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Bake the tart for 40 to 45 minutes, until the crust is golden brown.

Remove it from the oven, and stir 1/2 cup of the raspberries into the hot filling. Place the remaining 1/2 cup raspberries on top, pressing them in gently.

So, what’s with all this extra raspberry stuff? Why not just mix them all in right up front?

Because raspberries are super-delicate, and fall to pieces as they bake. By the same token, they’re perfect just gently warmed; they retain their shape and flavor, melding nicely with the rest of the filling.

The result –

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One totally awesome salute to peach season!

Once again, here’s my favorite Classic Double Pie Crust recipe. As you can see, it makes a lovely crust for this tart.

PJ Hamel
About

PJ Hamel was born in Wisconsin, grew up in New England, and graduated from Brown University. She was a journalist in Massachusetts and Maine before joining the King Arthur Flour Company in 1990, where she's been ever since. Author or co-author of three King Arthur ...

comments

  1. gaa

    You had me at peach! I’ve had this recipe tagged to make for a few weeks now. Just waiting for our terrific Pennsylvania peaches to start appearing at the farmer’s markets. I love that you don’t always follow the instructions! Your riff on the recipe looks great! More almond extract – yippee! More raspberries – double yippee! Printing the post now so I have it ready to go!! As I have said so many times before — you rock PJ!!!!

    Reply
    1. The Baker's Hotline

      Glad to see that you’re enjoying the recipe! I really need to make a peach cobbler this summer…but maybe I’ll wait until it is a bit cooler. Jon@KAF

  2. Bridgid

    This looks phenominal…”Do I dare eat a peach?” for me, sadly, no. Allergic. Stop breathing allergic. So while I cannot enjoy this amazing, beautiful rustic tart, I can look at it longingly.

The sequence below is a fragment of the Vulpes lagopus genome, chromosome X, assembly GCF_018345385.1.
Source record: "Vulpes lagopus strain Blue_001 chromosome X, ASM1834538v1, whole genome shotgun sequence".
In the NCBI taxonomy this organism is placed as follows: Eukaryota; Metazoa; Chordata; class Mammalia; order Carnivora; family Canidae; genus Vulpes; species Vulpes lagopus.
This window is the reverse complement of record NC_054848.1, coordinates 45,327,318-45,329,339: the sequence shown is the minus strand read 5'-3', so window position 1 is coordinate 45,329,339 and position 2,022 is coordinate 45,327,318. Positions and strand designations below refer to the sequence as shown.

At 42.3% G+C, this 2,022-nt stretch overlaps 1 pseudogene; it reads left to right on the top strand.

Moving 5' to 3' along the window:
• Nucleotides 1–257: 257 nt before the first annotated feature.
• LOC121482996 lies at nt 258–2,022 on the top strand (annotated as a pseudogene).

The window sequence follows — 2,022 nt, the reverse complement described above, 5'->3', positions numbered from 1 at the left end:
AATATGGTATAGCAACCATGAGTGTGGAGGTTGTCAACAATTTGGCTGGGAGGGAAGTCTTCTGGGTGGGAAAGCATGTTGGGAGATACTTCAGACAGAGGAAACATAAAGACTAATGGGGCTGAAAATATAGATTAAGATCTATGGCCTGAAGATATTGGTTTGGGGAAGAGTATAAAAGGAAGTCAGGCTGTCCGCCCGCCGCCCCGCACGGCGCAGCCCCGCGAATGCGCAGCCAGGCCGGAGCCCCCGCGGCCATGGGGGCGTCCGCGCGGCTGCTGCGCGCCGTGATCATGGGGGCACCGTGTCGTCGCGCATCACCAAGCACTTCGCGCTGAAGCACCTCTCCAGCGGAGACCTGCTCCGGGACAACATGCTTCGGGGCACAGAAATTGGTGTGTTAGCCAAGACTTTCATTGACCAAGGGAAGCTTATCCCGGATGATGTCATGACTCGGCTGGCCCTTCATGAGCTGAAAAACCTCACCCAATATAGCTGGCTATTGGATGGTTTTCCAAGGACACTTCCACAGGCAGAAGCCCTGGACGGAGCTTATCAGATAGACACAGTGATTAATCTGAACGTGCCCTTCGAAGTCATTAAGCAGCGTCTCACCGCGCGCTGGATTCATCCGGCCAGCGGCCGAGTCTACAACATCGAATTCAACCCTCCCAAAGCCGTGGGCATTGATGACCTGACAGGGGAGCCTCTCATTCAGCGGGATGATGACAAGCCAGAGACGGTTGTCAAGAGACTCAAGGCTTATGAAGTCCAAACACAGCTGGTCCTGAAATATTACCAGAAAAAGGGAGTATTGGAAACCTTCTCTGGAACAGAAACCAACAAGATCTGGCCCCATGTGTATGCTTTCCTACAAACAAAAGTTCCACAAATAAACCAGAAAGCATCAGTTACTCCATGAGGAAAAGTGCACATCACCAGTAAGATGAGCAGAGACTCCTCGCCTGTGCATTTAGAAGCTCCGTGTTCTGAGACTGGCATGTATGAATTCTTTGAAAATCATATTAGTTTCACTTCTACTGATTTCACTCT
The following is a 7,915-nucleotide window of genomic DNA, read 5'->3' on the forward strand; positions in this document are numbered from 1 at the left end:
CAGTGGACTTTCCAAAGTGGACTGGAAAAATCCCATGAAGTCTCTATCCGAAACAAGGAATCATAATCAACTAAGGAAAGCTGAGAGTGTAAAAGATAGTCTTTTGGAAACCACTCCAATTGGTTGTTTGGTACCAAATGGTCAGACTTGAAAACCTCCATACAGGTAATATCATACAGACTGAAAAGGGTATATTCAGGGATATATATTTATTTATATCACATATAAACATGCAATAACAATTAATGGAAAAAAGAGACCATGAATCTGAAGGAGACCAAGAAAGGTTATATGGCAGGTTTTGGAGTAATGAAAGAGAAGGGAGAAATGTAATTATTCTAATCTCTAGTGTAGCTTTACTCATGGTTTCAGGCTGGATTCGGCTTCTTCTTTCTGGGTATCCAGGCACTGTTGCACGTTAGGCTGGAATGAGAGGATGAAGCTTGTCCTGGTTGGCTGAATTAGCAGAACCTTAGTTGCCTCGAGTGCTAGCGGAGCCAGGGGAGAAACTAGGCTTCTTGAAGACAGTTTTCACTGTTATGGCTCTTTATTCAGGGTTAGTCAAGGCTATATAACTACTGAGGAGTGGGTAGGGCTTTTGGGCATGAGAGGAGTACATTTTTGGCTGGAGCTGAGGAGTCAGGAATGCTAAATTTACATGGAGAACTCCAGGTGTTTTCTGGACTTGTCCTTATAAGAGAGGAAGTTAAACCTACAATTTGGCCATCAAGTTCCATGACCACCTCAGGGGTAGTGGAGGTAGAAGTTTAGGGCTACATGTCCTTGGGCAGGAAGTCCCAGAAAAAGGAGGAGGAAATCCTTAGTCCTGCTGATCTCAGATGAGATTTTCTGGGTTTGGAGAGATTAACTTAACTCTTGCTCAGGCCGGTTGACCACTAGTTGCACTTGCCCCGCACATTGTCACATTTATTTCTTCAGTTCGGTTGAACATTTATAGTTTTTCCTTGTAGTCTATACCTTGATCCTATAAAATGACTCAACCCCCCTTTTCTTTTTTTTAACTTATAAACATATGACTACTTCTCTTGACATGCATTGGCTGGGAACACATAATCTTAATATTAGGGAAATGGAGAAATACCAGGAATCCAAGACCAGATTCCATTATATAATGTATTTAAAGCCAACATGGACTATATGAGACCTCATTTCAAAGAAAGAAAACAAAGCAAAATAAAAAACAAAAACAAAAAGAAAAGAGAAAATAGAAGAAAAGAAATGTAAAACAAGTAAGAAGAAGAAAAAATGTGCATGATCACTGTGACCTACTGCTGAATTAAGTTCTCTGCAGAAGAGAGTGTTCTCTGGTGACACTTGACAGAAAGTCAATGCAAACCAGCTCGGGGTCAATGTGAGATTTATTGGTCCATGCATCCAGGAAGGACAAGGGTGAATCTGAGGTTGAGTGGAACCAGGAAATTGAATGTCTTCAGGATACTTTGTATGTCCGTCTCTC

Reply
    1. The Baker's Hotline

      I’m sorry peaches are forbidden territory for you. I suspect we all have our recipes that only get longing looks, but it’s nice to dream of luscious pies or to enjoy them vicariously through our family and friends. Barb@KAF

  3. Martin Belderson

    Peaches haven’t quite come into season in Old England, but I’m looking forward to trying this. Any chance of publishing the ingredients in metric measurements as well? If not, can you recommend somewhere I can find reliable conversion tables or calculators for liquids and solids?
    Thanks,
    Martin

    Reply
  4. Bonnie

    “Do I dare to eat a peach? I shall wear white trousers and walk upon a beach…” Thank you, PJ, for a little TS Eliot in the morning! (Must be your Brown education — my daughter is an ’09 grad)

    Your post is inspiring us to finding some PA or NJ peaches soon for this pie!

    Reply
  5. mmcgrow

    I don’t have the pie filling enhancer. Can I substitute cornstarch or flour? Peaches coming into the farmers markets in Maryland–sweet and juicy!

    Reply
    1. Amy Trage

      This recipe calls for instant clearjel, but you can you may use 2 tablespoons of cornstarch in its place. ~Amy

  6. Anne

    “Do I dare to eat a peach?” From one of the best poems ever The Love Song of J Alfred Prufrock… Great looking dessert too!

    Reply